After more than 18 months of scrupulous planning, a new coalition of metropolitan area arts groups will be put ot the test of whether it can iron out divisions between city and suburban, black and white, big and small factions - and at the same time act as an advocate for the arts.

The 22-member planning committee of the new Cultural Alliance of Greater Washington expects the alliance to prevent rival arts groups from bumping heads unnecessarily and to keep large groups from swallowing up small organizations.

Alliance goals for the first year include:

Establishment of a clearinghouse to provide a calendar of events as much as a year in advance so as to head off conflicting dates between groups.

Introduction of central cooperative purchasing to allow members to buy supplies, contract services or advertising in bulk and thus save through reduced rates.

Development of the role of advocate for the arts by speaking out as gadfly on cultural issues to government, business, labor and the media.

Provisions of seminars and workshops to inform members about fiscal and management techniques, legal services and uniform accounting systems.

Right now charter membership is open to all non-profit cultural institutions for a $25 fee. Individual memberships are $5. Eventually, non-voting associate and supporting memberships will be open to businesses, labor and other organizations.

"We found deep divisions in the arts community when we started the first meetings in early 1975," said Atlee Shidler, president of the Washington Center for Metropolitan Studies, the urban research group that helped lay the groundwork for the alliance.

He said sharp lines were drawn between city and suburb, local and national and black and white. The black-white questions centered around the question of whether there was going to be united arts campaign funding, he said, a device that would have helped well-known white groups but ignored tiny black groups.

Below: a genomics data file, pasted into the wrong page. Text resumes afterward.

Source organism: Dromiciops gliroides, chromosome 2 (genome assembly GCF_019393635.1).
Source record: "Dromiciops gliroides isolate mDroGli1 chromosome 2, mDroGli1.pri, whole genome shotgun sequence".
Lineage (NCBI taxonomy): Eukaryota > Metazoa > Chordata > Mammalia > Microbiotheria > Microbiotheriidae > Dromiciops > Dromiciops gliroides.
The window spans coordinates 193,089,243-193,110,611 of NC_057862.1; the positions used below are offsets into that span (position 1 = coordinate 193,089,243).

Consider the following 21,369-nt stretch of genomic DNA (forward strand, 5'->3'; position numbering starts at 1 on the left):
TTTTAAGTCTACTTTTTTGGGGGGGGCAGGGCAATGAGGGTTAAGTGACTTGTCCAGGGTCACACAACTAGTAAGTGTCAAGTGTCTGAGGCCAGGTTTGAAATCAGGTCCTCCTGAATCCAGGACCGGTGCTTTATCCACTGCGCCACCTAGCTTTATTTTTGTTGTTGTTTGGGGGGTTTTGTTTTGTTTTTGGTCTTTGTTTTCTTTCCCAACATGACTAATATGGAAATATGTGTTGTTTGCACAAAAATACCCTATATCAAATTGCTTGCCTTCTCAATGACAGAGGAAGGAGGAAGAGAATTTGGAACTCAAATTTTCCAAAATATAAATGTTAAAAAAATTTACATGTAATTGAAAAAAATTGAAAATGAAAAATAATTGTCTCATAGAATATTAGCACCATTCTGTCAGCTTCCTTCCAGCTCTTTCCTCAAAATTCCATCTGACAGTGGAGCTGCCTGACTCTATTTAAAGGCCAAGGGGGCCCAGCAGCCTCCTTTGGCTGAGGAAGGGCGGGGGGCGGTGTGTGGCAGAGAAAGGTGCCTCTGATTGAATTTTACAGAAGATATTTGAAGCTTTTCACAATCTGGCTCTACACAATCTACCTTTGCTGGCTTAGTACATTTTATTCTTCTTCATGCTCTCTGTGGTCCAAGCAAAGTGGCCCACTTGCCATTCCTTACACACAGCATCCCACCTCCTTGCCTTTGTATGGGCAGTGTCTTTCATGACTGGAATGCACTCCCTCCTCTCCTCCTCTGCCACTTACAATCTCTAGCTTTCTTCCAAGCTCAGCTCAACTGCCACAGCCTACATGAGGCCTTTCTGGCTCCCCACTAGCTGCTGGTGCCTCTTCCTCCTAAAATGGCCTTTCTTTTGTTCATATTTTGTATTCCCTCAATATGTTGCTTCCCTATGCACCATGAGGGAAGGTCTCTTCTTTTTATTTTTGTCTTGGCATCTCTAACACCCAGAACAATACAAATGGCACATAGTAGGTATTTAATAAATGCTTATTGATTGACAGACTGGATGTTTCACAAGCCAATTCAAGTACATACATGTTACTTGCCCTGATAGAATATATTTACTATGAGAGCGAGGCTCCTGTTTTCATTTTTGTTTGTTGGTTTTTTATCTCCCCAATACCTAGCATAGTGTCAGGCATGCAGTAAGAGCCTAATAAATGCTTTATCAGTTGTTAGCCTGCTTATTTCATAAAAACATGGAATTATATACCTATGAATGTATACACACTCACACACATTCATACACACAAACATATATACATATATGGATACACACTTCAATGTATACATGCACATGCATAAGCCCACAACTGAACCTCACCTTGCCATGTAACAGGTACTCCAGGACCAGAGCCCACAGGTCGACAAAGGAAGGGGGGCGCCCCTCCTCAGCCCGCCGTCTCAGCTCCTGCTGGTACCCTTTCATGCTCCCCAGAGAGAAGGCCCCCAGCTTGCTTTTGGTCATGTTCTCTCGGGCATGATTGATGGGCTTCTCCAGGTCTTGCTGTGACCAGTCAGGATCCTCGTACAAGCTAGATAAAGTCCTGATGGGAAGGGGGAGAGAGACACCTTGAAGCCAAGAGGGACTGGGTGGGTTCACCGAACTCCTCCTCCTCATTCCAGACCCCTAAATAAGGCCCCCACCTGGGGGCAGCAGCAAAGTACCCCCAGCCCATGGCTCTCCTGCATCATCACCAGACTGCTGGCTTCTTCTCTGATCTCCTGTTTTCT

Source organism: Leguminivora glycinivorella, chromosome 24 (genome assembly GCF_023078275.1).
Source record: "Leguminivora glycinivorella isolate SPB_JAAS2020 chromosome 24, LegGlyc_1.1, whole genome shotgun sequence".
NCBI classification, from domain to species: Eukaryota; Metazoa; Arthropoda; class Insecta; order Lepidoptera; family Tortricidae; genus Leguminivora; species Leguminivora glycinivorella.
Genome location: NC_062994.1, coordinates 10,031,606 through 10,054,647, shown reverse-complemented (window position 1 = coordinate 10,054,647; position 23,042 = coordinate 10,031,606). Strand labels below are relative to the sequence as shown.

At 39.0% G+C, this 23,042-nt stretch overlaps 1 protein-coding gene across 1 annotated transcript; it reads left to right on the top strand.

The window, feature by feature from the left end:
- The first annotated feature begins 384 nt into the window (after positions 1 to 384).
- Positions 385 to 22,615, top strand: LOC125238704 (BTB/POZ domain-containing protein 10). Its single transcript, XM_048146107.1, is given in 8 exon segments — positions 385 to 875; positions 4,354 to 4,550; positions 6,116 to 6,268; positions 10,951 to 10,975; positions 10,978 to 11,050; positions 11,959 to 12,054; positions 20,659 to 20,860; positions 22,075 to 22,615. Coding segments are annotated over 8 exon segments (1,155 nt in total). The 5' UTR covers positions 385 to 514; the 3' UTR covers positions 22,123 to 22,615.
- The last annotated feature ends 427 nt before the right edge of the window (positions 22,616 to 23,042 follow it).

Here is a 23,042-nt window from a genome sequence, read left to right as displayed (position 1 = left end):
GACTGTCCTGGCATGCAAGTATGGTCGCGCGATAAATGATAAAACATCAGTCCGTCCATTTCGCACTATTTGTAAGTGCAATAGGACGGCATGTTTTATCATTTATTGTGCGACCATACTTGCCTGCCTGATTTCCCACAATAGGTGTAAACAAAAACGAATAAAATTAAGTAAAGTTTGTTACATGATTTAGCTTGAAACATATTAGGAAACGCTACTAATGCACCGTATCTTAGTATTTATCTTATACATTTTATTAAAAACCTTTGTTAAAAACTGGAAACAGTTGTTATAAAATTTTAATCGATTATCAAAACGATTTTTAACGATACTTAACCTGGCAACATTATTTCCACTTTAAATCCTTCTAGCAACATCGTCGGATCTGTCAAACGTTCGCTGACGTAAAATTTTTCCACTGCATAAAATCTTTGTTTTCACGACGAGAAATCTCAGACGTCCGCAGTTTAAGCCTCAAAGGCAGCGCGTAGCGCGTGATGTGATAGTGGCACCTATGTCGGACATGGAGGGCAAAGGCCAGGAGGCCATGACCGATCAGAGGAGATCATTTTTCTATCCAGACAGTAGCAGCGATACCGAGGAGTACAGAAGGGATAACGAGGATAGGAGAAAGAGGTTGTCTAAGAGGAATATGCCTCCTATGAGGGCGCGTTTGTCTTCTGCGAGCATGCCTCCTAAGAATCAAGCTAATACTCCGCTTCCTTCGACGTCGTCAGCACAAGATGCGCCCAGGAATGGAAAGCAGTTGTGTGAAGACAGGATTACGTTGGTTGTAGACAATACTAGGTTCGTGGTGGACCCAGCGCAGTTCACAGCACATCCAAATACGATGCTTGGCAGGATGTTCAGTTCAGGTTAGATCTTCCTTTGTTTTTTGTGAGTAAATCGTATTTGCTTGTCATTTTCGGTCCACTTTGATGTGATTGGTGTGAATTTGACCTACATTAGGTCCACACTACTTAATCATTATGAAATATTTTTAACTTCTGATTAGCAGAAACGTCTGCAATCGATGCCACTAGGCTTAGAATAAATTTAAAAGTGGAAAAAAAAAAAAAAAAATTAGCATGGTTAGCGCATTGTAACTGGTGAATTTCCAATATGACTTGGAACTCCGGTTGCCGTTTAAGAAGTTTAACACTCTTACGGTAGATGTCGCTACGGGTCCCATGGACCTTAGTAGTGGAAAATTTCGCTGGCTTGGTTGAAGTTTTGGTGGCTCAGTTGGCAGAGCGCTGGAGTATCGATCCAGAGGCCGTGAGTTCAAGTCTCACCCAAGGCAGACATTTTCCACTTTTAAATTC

Other factions thought the small groups such as Capitol Ballet would be engulfed by larger groups like the Kennedy Carter - that they would be "Kennedized."

And John Kinard, director of the Anacostia Neighborhood Museum, led the fight for the alliance being city-focused. "John's insistence on discussing the District as opposed to the suburbs was very good for thoroughly airing the problem," said Shirdler.

Commented Kinard: "I thought the city groups should be helped first. My original thought was that both city and suburbs go separetely. I didn't think that enough attention would be given to Washington community groups."

Shirley Udelson, director of cultural arts of the Jewish Community Center of Greater Washington, said she was skeptical initially about how the city and suburban groups would cooperate. "The first meeting I went to I thought there was too much divisiveness," she recalled. "There were too many groups fighting for themselves."

But at later meetings she said she's witnessed "a whole impression of working together toward a common goal."

What Udelson also saw was the committee deciding that the alliancec would work from the city outward and that there would be equal treatment of small and large organizations.

The Washington alliance has been modeled on similar ones in Philadelphia and Boston, both of which were organized in 1972 and have been successful in serving organizations.

Lewis said the local group will strictly follow a basic rule of the Philadelphia and Boston alliances: It will not become a fund-raising organization, since that would divert its energies toward an area member groups can do better on their own.

The idea of forming cultural alliances has been spreading throughout the country in recent years, said Putsch.

"In most areas the bodies are called community arts councils," he explained. "There are about 70 around the country. But they differ from the Philadelphia and Boston alliances in thet they are under control of a board of directors who are not directly connected to professional arts groups.

"In some cases the people are dilettantes. Some of the groups are based on united fund notions, others on government. In St. Paul and Seattle the arts group is run out of the office of the mayor.

"There's a need for a private sector voice who can go to the city council. Government can't lobby government. In the ideal situation, you nee dboth - a government unit and private sector unit."

The local government toward establishing a cultural alliance began shortly after a speech by Nancy Hanks, chairman of the National Endowment for the Arts, in which she urged cooperation among administrators, patrons and creators.

A group of people, including Patrick Hayes, managing director of the Washington Performing Arts Society, who had been trying to organize a united arts fund, turned their efforts toward building a cultural alliance.

The planning committee expects the alliance will be fully operational in early 1978 with a $80.000 budget, three fulltime staffers and a dues and fee schedule that will provide 20 per cent of the operating funds by the second year.